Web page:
A.G., host of the popular podcast “Mueller She Wrote,” has received dozens of Russia-investigation-themed items from fans, including a tank top, a prayer candle and trading cards. (Peggy Peattie/For The Washington Post)

In the fall of 2017, Clare Winter, a single mother of two in Charlottesville, thought she had done everything an outraged citizen was supposed to do. She'd marched in protests, called her congressman's office, joined Indivisible meetups. But she also felt like she was getting "absolutely nowhere." Violent white-supremacist rallies had rocked her city, and her family was splintering into pro- and anti-Trump factions. She was looking for something — anything — to give her hope. Winter is an atheist but was raised Catholic, and that fall, she says, "all I could think was, 'I wish I could pray to someone.' "

Then one day she saw an image of special counsel Robert S. Mueller III, with his lantern jaw and no-nonsense gray hair. “I just thought, you know, someone needs to put a halo around that guy,” she says. So she did. She worked with an artist friend to design a votive-style prayer candle depicting Mueller as a Catholic saint, with a shimmering silver halo and a suit and tie. She thought people might find the candles funny or comforting; she expected to sell or give away a hundred, mostly as Christmas gifts. To date, she says, she has sold more than 9,000. Retail price: $16.

Where enthusiasm goes, merchandise must follow. Over the two-year course of the special counsel’s investigation into Russian interference in the 2016 election, a Mueller-industrial complex developed, with not only multiple devotional prayer candles, but also T-shirts, enamel pins, mugs and hats bearing the special counsel’s likeness sold in stores and on sites such as Etsy. While most of these were fairly tongue-in-cheek (a Kickstarter for a different Mueller prayer candle also included a “pee tape” prayer candle and raised more than $32,000), almost all held up Mueller as some manner of savior. When Stephen Colbert had the actress Patricia Arquette on his show, he displayed a picture of her Mueller devotional candle — one of Winter’s — to which she replied, “It might take that to save us.”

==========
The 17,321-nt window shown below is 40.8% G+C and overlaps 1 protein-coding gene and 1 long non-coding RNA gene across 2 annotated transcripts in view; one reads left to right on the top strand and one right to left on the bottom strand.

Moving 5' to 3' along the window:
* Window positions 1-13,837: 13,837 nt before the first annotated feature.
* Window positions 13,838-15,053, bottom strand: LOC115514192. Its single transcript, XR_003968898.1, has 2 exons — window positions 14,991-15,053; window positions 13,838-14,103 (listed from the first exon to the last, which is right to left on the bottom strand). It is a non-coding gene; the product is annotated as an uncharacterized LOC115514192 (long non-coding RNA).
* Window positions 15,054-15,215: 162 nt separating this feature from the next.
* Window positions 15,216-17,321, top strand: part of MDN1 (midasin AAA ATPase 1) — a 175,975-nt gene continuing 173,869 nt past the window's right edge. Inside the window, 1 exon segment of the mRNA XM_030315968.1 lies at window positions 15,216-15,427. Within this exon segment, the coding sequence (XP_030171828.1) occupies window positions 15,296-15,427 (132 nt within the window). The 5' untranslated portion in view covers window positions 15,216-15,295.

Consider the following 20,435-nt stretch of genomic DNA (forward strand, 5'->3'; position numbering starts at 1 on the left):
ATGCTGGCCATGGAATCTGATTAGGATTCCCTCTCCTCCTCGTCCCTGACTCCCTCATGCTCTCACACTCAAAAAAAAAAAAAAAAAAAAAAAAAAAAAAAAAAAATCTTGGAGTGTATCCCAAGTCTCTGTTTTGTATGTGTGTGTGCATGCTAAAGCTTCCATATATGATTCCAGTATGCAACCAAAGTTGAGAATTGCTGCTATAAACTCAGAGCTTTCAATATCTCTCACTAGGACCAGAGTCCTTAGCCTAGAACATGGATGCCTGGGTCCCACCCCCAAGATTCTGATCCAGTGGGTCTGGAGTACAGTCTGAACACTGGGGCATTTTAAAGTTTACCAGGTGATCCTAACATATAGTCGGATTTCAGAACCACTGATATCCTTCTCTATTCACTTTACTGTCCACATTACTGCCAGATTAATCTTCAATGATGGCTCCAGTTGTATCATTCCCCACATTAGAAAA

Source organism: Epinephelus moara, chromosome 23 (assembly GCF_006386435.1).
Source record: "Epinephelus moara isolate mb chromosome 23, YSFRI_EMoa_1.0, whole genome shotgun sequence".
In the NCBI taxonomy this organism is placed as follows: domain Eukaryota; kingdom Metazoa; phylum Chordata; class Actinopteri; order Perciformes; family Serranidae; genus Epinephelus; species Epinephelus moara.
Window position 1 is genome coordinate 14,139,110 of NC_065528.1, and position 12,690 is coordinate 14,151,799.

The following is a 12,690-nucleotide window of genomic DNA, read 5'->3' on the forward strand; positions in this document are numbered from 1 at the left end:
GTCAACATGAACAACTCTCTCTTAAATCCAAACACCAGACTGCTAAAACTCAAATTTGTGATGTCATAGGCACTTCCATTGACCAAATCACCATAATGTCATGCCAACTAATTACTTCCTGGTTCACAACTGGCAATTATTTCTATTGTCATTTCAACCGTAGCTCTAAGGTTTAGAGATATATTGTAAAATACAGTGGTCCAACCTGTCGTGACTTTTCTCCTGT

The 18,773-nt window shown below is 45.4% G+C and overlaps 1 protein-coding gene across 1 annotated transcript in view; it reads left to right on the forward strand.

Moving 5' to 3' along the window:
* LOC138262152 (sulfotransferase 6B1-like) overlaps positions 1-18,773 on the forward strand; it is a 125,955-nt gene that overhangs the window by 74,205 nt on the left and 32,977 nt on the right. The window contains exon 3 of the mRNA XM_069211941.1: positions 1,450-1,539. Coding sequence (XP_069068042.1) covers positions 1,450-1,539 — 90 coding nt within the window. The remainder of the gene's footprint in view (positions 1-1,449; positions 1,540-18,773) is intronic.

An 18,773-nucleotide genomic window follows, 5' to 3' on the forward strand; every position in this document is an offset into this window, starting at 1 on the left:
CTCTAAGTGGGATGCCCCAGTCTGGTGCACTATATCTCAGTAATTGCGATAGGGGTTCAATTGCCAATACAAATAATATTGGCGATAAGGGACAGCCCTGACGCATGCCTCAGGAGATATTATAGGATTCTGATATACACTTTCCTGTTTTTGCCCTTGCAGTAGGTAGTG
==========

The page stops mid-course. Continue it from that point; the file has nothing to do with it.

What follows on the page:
Images of saints invariably portray them as calm and beatific. Consider the depictions of Saint Sebastian looking fondly skyward as his body is riddled with arrows. And in this sense, the seemingly imperturbable Mueller made for an ideal religious icon. His sphinxlike cool made him the perfect vessel for his fans’ anxieties about the state of the country and, arguably, the perfect nemesis to President Trump — a view seemingly shared by Trump himself, who raged against Mueller frequently on Twitter.

Then on March 22, Mueller turned in his report to Attorney General William Barr, who swiftly issued a letter stating that it had cleared the president and his campaign of conspiring with Russia. When the full (though redacted) report was released a few weeks later, it painted a considerably darker picture than Barr’s letter. The president, the report alleged, had repeatedly asked subordinates to take actions to thwart the special counsel’s investigation, such as firing Mueller, but they had either refused to carry out his wishes or simply ignored him.

To Trump, the entire episode amounted to clear vindication: After the full report was released, he put out a “Game of Thrones”-inspired tweet gloating that it was “Game Over” for “haters and the radical left.” Democrats in Congress, meanwhile, pressed for further hearings and investigations.

But what of the Mueller faithful? How do they feel about what has transpired? And now that their hero’s work is done, is it time to snuff the candles and put them away?